Q: What are the possible ramifications for the reception of lyrical and other sorts of non-conceptual poetry within the academy, now that conceptualism has been accepted as poetry by the academy?

 

A: I donít know the answer to that, and canít wait to find out. The idea, though, of an academy with a capacious sense of what can be accepted as poetry sounds salubrious to me. 

Q: US conceptual poets, particularly Kenneth Goldsmith and Vanessa Place, have expressed a disinterest in poetry as having any sort of political dimension. This is in marked contrast to some other historical and contemporary conceptual art practices internationally, such as Berlin Dada, the Situationists, The Colectivo de Acciones de Arte (CADA) etc. Does this disinterest by US conceptual poets in exploring conceptualism as poetic-political praxis weaken claims to such conceptualismís ďradicalismĒ?

 

A: Is this true? Donít Goldsmithís recasting of American disasters in his most recent book and his compilations of September 11th newspaper writing have a political dimension?  These seem to me to have obvious political resonance. Vanessa Placeís work directly addresses the way our legal system and economy operate; again, this seems quite pointedly political to me.  As I write this, sheís also engaging race relations, and that, too, is explicitly political.  As to whether or not itís radical, well, thatís another question altogether. Maybe itís radical by default.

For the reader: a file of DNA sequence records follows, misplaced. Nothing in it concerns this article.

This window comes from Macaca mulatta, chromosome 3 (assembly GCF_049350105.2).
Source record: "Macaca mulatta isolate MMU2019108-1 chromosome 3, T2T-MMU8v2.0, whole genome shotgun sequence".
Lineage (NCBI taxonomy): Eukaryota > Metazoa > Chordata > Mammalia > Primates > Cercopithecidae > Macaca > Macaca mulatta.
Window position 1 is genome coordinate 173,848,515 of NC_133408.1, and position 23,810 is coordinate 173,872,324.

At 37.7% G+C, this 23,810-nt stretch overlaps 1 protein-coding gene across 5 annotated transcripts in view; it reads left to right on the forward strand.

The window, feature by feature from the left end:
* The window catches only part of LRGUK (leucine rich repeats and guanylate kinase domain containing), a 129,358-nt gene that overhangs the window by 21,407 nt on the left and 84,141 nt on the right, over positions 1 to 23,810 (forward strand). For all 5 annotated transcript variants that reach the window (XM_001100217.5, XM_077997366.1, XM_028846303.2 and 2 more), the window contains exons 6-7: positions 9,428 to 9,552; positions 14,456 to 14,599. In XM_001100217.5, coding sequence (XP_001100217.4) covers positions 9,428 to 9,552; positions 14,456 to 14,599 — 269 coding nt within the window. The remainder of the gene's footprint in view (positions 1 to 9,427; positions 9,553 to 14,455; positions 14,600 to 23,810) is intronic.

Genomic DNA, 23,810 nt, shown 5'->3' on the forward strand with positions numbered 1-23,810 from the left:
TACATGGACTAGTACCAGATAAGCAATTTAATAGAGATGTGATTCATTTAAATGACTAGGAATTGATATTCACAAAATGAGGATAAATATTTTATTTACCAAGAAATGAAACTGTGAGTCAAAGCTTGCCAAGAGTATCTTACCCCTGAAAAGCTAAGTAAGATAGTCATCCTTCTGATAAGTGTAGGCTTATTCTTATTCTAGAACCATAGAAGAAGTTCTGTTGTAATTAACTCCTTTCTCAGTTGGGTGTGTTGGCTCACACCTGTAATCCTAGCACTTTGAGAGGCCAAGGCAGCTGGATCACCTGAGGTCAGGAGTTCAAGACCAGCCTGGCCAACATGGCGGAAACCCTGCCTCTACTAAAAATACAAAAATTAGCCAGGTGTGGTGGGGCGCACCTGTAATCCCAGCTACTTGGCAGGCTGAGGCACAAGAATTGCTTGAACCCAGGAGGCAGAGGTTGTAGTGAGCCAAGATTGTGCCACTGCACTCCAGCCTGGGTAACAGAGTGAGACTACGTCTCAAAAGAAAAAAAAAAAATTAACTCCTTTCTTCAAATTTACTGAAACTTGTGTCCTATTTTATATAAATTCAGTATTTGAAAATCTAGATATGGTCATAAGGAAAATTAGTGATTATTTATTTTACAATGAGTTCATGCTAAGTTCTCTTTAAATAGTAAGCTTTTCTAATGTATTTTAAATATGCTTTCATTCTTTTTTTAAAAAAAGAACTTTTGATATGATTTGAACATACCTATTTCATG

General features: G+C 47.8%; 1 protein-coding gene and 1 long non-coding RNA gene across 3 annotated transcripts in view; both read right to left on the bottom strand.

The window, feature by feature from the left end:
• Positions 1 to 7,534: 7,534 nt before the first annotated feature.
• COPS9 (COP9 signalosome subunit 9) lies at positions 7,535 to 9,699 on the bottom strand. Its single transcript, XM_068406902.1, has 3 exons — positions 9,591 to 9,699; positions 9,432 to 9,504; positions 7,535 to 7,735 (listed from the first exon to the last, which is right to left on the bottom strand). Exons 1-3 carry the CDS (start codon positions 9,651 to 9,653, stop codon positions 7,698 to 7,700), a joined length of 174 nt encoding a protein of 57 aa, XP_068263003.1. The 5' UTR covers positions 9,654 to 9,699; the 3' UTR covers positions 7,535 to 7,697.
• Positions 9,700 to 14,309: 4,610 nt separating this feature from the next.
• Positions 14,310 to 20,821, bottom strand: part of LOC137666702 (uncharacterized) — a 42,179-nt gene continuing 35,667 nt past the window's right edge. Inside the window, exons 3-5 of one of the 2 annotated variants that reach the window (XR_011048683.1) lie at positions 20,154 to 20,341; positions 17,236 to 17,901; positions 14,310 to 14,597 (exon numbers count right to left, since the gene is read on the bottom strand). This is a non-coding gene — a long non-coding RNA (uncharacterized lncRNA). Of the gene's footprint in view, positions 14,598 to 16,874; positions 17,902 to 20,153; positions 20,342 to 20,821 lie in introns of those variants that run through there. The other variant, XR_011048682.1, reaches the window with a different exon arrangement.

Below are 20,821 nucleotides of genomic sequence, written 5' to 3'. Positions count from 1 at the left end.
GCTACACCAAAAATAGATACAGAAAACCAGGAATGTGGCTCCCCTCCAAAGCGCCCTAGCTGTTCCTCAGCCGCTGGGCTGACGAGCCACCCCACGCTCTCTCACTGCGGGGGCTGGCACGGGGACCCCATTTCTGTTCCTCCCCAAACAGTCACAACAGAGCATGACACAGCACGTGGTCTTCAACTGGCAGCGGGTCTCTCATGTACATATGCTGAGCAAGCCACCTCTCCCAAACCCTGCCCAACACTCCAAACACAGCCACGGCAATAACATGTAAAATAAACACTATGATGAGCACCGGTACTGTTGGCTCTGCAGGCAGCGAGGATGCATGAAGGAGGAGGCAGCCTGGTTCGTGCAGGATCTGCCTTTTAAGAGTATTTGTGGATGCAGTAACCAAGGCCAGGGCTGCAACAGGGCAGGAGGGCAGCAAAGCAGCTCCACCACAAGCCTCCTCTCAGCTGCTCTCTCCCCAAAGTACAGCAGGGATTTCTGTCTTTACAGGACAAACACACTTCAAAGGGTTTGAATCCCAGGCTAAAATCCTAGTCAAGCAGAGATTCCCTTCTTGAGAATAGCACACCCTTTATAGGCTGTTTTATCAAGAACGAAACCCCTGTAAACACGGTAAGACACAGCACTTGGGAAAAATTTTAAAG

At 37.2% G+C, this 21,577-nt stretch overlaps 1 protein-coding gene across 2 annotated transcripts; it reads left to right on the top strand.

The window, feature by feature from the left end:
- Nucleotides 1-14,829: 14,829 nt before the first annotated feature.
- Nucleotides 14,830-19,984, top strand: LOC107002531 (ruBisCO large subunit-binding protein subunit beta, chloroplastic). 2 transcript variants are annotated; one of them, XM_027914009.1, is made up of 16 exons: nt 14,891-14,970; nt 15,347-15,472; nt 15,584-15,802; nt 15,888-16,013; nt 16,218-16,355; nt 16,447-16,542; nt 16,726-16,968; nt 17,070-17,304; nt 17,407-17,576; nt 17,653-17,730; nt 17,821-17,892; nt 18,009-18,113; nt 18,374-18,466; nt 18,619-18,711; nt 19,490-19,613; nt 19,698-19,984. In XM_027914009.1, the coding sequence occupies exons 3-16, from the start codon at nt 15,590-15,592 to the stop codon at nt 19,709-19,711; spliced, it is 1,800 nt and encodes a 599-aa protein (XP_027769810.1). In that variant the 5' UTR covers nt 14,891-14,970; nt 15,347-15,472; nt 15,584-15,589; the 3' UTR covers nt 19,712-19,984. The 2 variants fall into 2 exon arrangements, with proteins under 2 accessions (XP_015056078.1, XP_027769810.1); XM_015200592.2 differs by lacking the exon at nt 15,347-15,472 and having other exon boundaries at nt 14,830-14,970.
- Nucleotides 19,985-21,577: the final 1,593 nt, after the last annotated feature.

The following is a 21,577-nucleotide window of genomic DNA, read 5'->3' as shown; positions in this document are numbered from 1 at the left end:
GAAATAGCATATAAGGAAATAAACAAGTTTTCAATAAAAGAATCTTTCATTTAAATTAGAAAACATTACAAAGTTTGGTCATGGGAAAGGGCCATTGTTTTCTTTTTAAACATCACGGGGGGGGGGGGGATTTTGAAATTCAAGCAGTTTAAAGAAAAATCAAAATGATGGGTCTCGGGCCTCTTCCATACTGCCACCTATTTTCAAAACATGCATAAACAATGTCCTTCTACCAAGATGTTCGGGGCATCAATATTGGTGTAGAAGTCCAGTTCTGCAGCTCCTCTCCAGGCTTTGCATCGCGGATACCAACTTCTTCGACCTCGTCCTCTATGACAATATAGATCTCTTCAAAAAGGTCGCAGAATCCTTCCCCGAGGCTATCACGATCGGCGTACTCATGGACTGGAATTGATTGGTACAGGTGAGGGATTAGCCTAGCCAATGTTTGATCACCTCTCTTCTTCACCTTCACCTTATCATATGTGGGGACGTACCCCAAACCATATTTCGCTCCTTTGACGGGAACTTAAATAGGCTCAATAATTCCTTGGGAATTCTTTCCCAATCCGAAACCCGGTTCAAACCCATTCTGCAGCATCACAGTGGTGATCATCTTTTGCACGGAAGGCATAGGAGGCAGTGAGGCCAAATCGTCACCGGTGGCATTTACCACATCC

Iím not, in all the foregoing, attempting either to defend or critique what conceptual poets are up to. I just donít see why people can get so aggravated about what these poets do. Is the spectrum of contemporary poetry not broad enough to accommodate their work? If not, why not? A century ago, people were scandalized by Prufrock, The Rite of Spring, Les Demoiselles d'Avignon, and countless other modernist works. Are people today really so shocked or annoyed by conceptual poetry? If so, these poets are onto something. If not, then we havenít learned from our own literary history; and worse, have arguably become inured to that which is truly shocking: the things that go on in this world. Though not without its foibles like all else in poetry, conceptual work is a legitimate and probably inevitable response to ďlyric narcissicm,Ē text-fettered writing, dullness, complacency, boredom, and much else besides. If it didnít exist, it would have to be invented.